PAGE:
A year ends -- with books still immortal and books still to be born

December 29, 1996|By MICHAEL PAKENHAM

Here we are again, confronted by the calendar's arbitrary and impossible insistence that we look back and forward at the same moment. I pray your private rituals serve you and yours well. Meanwhile, for public consumption, as a reader and as an editor, I have never been much impressed by the calendar-driven rituals that newspapers and magazines so often do at year's end and other annual landmark points.

So on these pages we have avoided the usual clambakes: Christmas gift lists, summer reading inventories, the year's best this and worst that and suchlike.

The Sun could throw together a lot of good, even wise, minds from inside this newspaper and from among its constituents. We could thus jury up such lists. But, having bathed in the products of such processes in other respectable, even estimable, papers and magazines, I fear the end-product would be appallingly predictable and minimally helpful to you.

In contrast, the questions published on these pages today, and the few others like them that we have had this year and last, will, I hope, at least jolt some readers into thinking a bit, into stretching their minds, pumping up their intellectual abdominals - or gluteuses.

Why ask these silly questions? Out of curiosity, in part, to see how the respondents think. But no, that is not enough. Perhaps to show how they think, as an experience of nourishment.

Reading is good

For the last two years, more intensely than at any time in my life, I have been reading books, reading about books and listening to people talk about books. It has been an enormous source of pleasure. I have learned a good deal, I suppose. Certainly, I have been left with a lot of impressions, some random and casual, and some, I hope, substantial.

Even for one whose memory is as imperfect as mine (I do envy people who remember virtually everything) reading 60 or 70 books a year with acute attentiveness, skipping not a page, skimming not a paragraph, and surveying several hundred others, is bound to force a certain amount of information, if not wisdom, into the numbest of skulls. All that has reconfirmed in me one of the most primitive of prejudices: Reading is a good thing, and by extension, the more people read the better they get - at the things they read about and, if they read serious books, better indeed at life.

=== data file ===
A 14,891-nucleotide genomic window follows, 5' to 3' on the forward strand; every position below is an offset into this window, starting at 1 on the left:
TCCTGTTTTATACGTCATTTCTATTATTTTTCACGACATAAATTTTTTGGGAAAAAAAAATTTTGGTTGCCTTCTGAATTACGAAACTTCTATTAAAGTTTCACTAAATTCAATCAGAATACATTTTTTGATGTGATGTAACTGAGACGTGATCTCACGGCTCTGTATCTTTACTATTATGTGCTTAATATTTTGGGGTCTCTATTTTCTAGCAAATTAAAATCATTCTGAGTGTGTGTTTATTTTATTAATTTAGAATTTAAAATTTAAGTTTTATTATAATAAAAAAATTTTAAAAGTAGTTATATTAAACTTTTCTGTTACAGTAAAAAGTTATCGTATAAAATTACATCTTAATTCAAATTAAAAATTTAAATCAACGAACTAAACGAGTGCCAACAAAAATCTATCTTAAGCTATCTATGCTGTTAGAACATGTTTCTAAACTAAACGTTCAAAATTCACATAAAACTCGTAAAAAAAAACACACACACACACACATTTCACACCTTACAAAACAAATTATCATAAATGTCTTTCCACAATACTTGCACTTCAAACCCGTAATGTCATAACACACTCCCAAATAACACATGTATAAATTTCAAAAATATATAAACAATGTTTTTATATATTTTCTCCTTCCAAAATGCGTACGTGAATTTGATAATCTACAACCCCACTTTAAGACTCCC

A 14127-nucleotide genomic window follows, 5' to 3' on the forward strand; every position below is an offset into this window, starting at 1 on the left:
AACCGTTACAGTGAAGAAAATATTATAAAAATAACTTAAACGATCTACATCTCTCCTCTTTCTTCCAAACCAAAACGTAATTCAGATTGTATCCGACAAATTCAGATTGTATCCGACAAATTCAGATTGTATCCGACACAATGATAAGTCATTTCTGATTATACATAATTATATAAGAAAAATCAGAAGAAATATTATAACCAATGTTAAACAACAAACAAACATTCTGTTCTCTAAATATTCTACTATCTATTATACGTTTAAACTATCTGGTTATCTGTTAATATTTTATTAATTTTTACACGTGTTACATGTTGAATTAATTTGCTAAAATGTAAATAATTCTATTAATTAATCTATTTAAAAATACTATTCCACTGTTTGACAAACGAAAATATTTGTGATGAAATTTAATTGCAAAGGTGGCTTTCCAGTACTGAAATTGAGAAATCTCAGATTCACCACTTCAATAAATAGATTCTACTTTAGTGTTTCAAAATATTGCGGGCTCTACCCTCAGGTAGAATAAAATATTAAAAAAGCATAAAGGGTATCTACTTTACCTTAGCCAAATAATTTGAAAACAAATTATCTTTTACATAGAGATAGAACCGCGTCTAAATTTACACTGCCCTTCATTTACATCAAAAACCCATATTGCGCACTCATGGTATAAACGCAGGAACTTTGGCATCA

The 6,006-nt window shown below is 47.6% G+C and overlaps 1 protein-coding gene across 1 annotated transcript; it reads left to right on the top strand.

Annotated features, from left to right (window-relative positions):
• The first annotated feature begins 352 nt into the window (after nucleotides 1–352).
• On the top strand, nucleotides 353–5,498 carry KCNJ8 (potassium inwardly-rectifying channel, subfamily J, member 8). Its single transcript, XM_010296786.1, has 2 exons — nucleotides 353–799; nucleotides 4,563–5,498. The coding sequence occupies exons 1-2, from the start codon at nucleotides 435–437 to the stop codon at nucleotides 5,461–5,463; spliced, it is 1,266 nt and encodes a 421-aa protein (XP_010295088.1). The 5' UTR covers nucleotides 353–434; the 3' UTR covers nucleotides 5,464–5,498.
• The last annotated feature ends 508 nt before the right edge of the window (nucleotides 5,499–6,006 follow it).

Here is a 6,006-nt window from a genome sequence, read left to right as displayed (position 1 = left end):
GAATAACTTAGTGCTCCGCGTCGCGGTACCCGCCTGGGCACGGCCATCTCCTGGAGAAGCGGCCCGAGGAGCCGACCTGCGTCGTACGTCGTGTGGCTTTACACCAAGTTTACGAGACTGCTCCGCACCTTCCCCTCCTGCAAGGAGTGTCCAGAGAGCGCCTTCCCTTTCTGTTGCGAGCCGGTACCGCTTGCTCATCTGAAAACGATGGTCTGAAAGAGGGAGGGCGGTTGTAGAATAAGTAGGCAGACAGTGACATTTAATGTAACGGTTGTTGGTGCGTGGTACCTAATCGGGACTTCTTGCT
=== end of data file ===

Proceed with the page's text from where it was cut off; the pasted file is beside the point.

That is a perilous conceit, which I will leave to be ridiculed by those with the good sense to choose to. Many will. Most fools can read, of course. Many readers, and no small number of well-read writers, remain fools.

But reading does, by and large, offer constructive nourishment to minds under the control of good spirits. Most or all of the women and men whose answers to my two quirky questions are published here today are people of good spirits.

Do read them all. What does this exercise say? At the very least, it declares that each of the people whose answers are here has had her or his sense of expectation enriched by the work of a writer. How many people are there in your life to whom you can go in undoubting certainty that what they have to say on a given subject will be really exciting, will be as pleasurable, let's say, as a trip to the zoo, a long walk in the woods - or reading a good book?

My answer to that last question is that I am blessed by knowing quite a good number of such people. If you don't, I much encourage you to expand your chums list. But however richly they serve your mind, few conversations can bring as much to you as two or three hundred pages of words on paper.

Now, to some of the responses.

If a principal responsibility of editors in publishing houses is to seek out the immortal souls of great dead artists lurking in the minds of the living, then the suggestions here should serve as a mission statement for the brightest stars in bookdom.

Paul West's assignment to all of literature's Uncle Willie to take on the Windsors may be beyond the reach of even the most brilliant of resurrectionists; no remotely convincing heir to Shakespeare has yet to appear on this planet. Almost equally inimitable, Jonathan Swift does so well with human truths in "Gulliver's Travels," as cited by Willis Regier, that there is no need to set him loose on contemporary targets.

Clash of swords

For nerve, I was particularly struck by Marvin Hamlisch's teaming of Russell Baker and William Safire. Whatever issue might bless that union, there's joy in imagining the noise of the two sharpest-edged swords of the New York Times' legions clashing for a few hundred pages.

But for outright courage as well as imagination, Peter Yuill's plea for new attention to Henry Miller's "Tropic of Cancer" deserves cheers - and endorsement.

Going to notes I scribbled before reading the other responses, I find myself of like mind with Dion Thompson. I cannot imagine that Salman Rushdie today could explore American life lushly enough to build the book Thompson assigns without putting himself in dreadful mortal peril, thanks to the unrelenting death-sentence of primitive zealots. But the depth and richness and wisdom of Rushdie's revealing of British and Indian hearts and souls in "The Moor's Last Sigh" - my own most enjoyed single book of 1996 - makes an overpowering case for Thompson's assignment. I will await, with joyful expectation, whatever Rushdie does come up with.

The second question can be taken as an invitation to delight or to express moral purpose. Many of the responses spoke to both. Of the dozen books that leap to my mind and heart, I'll settle this year for urging a new look at e.e. cummings' "The Enormous Room," as fresh and courageous and true today as it was, I believe, in 1922.

Go well.

Come again next year.

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